In order to obtain human hybrids the B lymphocytes must be fused to a human cell line that exhibits a drug selectable marker; generally such cell lines are of lymphoblastoid origin. Alternatively the human cell line could be selected against based on its ability to exhibit temperature sensitive inhibition of growth. The cell line is maintained in RPMI-1640 culture media prior to fusion.
To form human-human hybrid cell lines the lymph node lymphocytes are mixed with the lymphoblastoid cell line; usually an equal or ten-fold greater number of lymph node lymphocytes are combined with the lymphoblastoid cell line. The two cell types are pelleted to the bottom of a centrifuge tube and fused for an appropriate time with a chemical fusing agent, particularly polyethylene glycol (PEG). Alternatively, fusion can be accomplished by electro cell fusion or by viruses, particularly Sendai and Abelson. Fused cells were then plated in media containing drugs which selectively kill unfused lymphoblastoid cells. The hybrid cell lines which grow up, generally within 10 to 20 days, are screened for human antibody production by assaying for antibodies present in the culture media using one of many immunoassay methods, but particularly that described by Glassy et al in the Journal of Immunological Methods, Vol. 58, p. 119 (1983) example, a small volume of an affinity purified goat anti-human antibody, or a target cell can be immobilized on a suitable surface, particularly useful are matrices made of glass fibers. These can be positioned in an immunofiltration manifold, which can be purchased from B and P Scientific, San Diego, Calif., catalog no. BP107. The latter is particularly convenient as it permits washing of material bound to the glass fiber substrate. The glass fiber substrate material containing bound affinity purified goat anti-human antibody, or target cells, is washed to remove interfering materials, and then a suitable amount of hybrodoma supernatent which is sought to be tested for human antibody is incubated with the substrate material for 30 minutes at room temperature. The filters are washed and then incubated with a suitable detector molecule such as horseradish peroxidase conjugated goat-anti-human antibody for an additional 30 minutes. The filters can be further washed to remove unbound labeled antibody, and then incubated with a suitable substrate such as ortho-phenylene diamine in and an appropriate buffer. The result is a colored solution present in wells having hybridoma antibodies. The latter can be visually detected, or detected and quantified in a micro-Elisa reader such as, for example, that manufactured by Dynatek (Alexandria, Va.). Prior to reading the wells, a suitable amount of acid solution, such as sulfuric acid is added to stop the color reaction, and then the wells are read at 492 nM. It will be apparent to those skilled in the art that the gones that encode antibody in the hybridoma cell lines can, by DNA recombinant techniques, be transferred to other cell types, and that the latter can act as a source of monoclonal antibody.
Monoclonal antibodies present in the culture media of the hybridomas were purified by standard techniques, including exclusion and affinity chromotographic procedures and were assayed to determine which immunoglobuline class they belong to, and their cell type specificities. Antibody class determination was conducted by standard techniques using the appropriate antisera, and found to be of the IgG class as described by Glassy et al in the Journal of Immunological Methods, Vol. 58, p. 119 (1983). To determine the cell type specificity both normal and cancer tissue was assayed on frozen sections using indirect immunofluorescent staining techniques, and cell lines by an enzyme immunoassay.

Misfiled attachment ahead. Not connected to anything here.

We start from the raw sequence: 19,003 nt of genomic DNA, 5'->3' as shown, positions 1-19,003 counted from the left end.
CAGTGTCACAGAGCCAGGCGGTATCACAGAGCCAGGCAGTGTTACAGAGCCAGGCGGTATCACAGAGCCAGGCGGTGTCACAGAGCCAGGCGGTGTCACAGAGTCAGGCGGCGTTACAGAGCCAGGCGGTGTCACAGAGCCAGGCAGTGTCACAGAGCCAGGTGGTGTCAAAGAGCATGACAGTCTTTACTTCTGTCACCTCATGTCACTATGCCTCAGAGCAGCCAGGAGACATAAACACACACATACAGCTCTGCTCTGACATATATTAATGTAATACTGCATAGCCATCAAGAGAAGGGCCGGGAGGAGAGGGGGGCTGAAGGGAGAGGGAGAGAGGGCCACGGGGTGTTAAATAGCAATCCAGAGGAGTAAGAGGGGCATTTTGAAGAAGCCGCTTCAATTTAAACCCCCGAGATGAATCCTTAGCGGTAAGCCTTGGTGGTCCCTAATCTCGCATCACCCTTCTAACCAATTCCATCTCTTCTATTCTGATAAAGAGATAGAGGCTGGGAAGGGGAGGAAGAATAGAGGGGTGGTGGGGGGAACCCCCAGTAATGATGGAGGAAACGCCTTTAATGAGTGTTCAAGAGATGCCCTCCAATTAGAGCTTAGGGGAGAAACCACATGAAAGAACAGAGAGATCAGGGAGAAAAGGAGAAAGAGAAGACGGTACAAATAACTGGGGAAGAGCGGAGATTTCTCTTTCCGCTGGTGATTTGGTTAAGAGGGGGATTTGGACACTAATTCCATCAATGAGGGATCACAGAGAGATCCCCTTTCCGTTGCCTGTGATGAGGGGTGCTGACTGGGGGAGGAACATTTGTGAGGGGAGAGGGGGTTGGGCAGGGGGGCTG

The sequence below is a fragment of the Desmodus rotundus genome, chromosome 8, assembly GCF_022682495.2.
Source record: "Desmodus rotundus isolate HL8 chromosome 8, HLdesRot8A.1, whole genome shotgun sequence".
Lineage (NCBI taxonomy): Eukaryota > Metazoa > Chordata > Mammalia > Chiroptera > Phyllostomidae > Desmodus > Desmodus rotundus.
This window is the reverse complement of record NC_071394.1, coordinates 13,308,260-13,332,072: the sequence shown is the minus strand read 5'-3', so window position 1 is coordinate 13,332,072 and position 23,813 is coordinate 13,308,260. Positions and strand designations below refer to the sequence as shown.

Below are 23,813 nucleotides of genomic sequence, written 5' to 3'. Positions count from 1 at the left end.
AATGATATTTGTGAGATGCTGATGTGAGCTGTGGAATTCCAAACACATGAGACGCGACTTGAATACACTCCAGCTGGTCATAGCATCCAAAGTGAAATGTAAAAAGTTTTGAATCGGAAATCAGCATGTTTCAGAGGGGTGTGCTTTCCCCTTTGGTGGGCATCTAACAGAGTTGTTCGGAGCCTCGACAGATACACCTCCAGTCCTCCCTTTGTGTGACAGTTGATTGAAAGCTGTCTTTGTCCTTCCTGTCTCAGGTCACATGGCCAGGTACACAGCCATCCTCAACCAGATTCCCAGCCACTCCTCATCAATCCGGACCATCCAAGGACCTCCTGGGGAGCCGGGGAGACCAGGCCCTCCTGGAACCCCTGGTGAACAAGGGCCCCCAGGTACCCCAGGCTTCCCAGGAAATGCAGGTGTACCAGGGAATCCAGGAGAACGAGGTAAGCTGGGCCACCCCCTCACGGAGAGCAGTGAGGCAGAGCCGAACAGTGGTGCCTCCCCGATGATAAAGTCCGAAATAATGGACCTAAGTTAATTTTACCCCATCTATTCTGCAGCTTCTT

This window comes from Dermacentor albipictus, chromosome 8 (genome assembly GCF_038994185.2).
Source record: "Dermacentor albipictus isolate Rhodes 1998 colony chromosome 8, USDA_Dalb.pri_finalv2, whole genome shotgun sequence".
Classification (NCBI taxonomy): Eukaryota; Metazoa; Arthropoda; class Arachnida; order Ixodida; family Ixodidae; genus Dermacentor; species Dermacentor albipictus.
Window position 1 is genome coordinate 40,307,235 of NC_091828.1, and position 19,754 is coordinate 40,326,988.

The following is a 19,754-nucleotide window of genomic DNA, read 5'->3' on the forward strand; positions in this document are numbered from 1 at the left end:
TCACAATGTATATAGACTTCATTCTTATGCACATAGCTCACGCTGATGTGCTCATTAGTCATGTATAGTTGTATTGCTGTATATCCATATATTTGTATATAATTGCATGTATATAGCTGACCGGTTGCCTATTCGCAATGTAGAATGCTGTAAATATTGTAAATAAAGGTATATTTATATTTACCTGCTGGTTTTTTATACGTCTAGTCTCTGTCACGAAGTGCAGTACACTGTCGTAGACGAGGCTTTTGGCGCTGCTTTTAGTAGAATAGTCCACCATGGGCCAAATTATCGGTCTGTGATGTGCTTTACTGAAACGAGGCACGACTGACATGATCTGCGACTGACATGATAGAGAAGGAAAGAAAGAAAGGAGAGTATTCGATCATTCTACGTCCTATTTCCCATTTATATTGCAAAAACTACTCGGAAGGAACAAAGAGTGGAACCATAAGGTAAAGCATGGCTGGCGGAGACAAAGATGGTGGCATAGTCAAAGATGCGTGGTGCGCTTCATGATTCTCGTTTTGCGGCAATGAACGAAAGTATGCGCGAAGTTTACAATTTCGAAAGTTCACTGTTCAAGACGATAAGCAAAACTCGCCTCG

The monoclonal antibodies selectively react with non-hematopoietic human cancers, particularly tumors of the prostate, stomach, vulva and to a lessor degree with cervix, colon, lung and breast. None of the monoclonal antibodies react with the normal tissues tested. It is important to note that while the monoclonal antibodies have been found to react only with the aforementioned tumors, it is to be anticipated that they will react with other tumors that express the antigen recognized by the monoclonal antibody.
Monoclonal antibodies generated as described above inhibit the growth of tumor cells in vitro. This is accomplished by adding monoclonal antibodies in the range of 5-50 micrograms/ml to tumor cells and measuring their growth rate over several days. It is to be anticipated that monoclonal antibodies generated by this invention will inhibit the growth of a wide variety of other tumor cell types, and furthermore that fragments, or combinations of antibody heavy and light chains will inhibit tumor growth as the antigen combining site of the molecule is retained.
The example disclosed below represents the best embodiment of the invention as contemplated. However, it is to be understood that various changes and modifications may be made without departing from the spirit of the invention.
In order to generate human monoclonal antibodies it is first necessary to establish the hybrid cell lines termed hybridomas that secrete them. This is accomplished by chemically fusing human lymphpocyte B cells to a human lymphoblastoid cell line. Lymphocytes are obtained from regional draining lymph nodes of a patient with a carcinoma of the vulva. Lymph nodes were obtained within three hours after removal by surgery. The lymph nodes were teased apart in Rosewell Park Memorial Institute 1640 (RPMI-1640) so as to release the lymphocytes which were separated from large pieces of tissue debris by letting the debris sediment under unit gravity. The lymphocytes that remained in suspension were cultured overnight at 37° C. in an atmosphere of 5% CO2 /95% air in RPMI-1640 media supplemented with 10% fetal calf serum and 2 mM L-glutamine. The next day the lymphocytes were counted and mixed in ratio of 2:1 with the human lymphoblastoid cell line UC 729-6. The cell mixture was washed in RPMI media minus serum by centrifugation at 150×g to yield a pellet composed of lymphocytes and lymphoblastoid cells. The supernatant was completely aspirated from the cell pellet and 1.0 ml of 35% polyethylene glycol 1500(BDH; lot no. 6229890) was added dropwise over a 30-sec interval to a dry cell pellet and allowed to stand at room temperature for 2 min. At 2-min intervals, the following volumes of serum-free RPMI 1640 medium were added: 1.0 ml, 2.0 ml, 4.0 ml, and 8.0 ml. After addition of the final 8.0-ml volume of medium, the cells were spun at 300×g for 5 minutes, the supernatant was aspirated, and the pellet was carefully suspended in medium supplemented with 10% fetal calf serum, glutamine, and 0.2 mM hypoxanthine/0.2 μM amethopterin/32 μM thymidine (HAT). Cells were plated at 1.0×105 per well in Costar 96-well microtiter plates without the use of feeder layer cells. Since the lymphoblastoid cell line UC729-6 is resistant to growth in 6-thioguanine, it lacks the enzyme hypoxanthine-guanine phosphoribosyl tranferase. Consequently, unfused UC729-6 cells die in HAT media. Hybridomas, however, survive and grow since the enzymes necessary for survival in HAT media are derived from the lymph node lymphocytes.